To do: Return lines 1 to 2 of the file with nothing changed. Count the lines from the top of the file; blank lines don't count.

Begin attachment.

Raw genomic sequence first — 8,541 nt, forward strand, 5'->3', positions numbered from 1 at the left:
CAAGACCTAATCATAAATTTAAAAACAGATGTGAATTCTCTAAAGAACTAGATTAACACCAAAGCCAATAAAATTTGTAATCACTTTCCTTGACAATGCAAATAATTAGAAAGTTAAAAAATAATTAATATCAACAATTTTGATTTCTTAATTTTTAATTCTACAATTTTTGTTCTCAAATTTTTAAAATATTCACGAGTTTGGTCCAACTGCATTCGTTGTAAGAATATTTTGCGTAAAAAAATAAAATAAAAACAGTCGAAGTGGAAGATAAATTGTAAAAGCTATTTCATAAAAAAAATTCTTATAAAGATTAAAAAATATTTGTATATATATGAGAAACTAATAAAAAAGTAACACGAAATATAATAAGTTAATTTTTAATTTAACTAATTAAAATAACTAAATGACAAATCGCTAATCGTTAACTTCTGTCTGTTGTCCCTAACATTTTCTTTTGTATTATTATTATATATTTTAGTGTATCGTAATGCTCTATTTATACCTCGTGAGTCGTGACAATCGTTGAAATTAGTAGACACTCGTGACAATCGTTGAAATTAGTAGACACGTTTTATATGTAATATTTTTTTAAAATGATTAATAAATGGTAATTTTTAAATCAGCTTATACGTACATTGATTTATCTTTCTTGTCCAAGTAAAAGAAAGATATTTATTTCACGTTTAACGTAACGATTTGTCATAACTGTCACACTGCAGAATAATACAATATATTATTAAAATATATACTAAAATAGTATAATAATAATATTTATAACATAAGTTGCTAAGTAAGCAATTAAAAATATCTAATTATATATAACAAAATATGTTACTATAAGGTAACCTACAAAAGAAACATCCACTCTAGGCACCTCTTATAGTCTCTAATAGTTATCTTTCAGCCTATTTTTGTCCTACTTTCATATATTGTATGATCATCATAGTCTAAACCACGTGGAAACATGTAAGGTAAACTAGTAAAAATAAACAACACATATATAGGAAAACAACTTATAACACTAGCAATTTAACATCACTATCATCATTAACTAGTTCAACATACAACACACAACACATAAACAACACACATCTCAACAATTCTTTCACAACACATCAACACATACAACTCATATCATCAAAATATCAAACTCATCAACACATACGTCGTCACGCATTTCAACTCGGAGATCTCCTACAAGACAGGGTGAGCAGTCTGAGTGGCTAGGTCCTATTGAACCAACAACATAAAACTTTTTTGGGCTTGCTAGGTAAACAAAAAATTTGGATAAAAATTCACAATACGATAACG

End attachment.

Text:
Raw genomic sequence first — 8,541 nt, forward strand, 5'->3', positions numbered from 1 at the left:
CAAGACCTAATCATAAATTTAAAAACAGATGTGAATTCTCTAAAGAACTAGATTAACACCAAAGCCAATAAAATTTGTAATCACTTTCCTTGACAATGCAAATAATTAGAAAGTTAAAAAATAATTAATATCAACAATTTTGATTTCTTAATTTTTAATTCTACAATTTTTGTTCTCAAATTTTTAAAATATTCACGAGTTTGGTCCAACTGCATTCGTTGTAAGAATATTTTGCGTAAAAAAATAAAATAAAAACAGTCGAAGTGGAAGATAAATTGTAAAAGCTATTTCATAAAAAAAATTCTTATAAAGATTAAAAAATATTTGTATATATATGAGAAACTAATAAAAAAGTAACACGAAATATAATAAGTTAATTTTTAATTTAACTAATTAAAATAACTAAATGACAAATCGCTAATCGTTAACTTCTGTCTGTTGTCCCTAACATTTTCTTTTGTATTATTATTATATATTTTAGTGTATCGTAATGCTCTATTTATACCTCGTGAGTCGTGACAATCGTTGAAATTAGTAGACACTCGTGACAATCGTTGAAATTAGTAGACACGTTTTATATGTAATATTTTTTTAAAATGATTAATAAATGGTAATTTTTAAATCAGCTTATACGTACATTGATTTATCTTTCTTGTCCAAGTAAAAGAAAGATATTTATTTCACGTTTAACGTAACGATTTGTCATAACTGTCACACTGCAGAATAATACAATATATTATTAAAATATATACTAAAATAGTATAATAATAATATTTATAACATAAGTTGCTAAGTAAGCAATTAAAAATATCTAATTATATATAACAAAATATGTTACTATAAGGTAACCTACAAAAGAAACATCCACTCTAGGCACCTCTTATAGTCTCTAATAGTTATCTTTCAGCCTATTTTTGTCCTACTTTCATATATTGTATGATCATCATAGTCTAAACCACGTGGAAACATGTAAGGTAAACTAGTAAAAATAAACAACACATATATAGGAAAACAACTTATAACACTAGCAATTTAACATCACTATCATCATTAACTAGTTCAACATACAACACACAACACATAAACAACACACATCTCAACAATTCTTTCACAACACATCAACACATACAACTCATATCATCAAAATATCAAACTCATCAACACATACGTCGTCACGCATTTCAACTCGGAGATCTCCTACAAGACAGGGTGAGCAGTCTGAGTGGCTAGGTCCTATTGAACCAACAACATAAAACTTTTTTGGGCTTGCTAGGTAAACAAAAAATTTGGATAAAAATTCACAATACGATAACG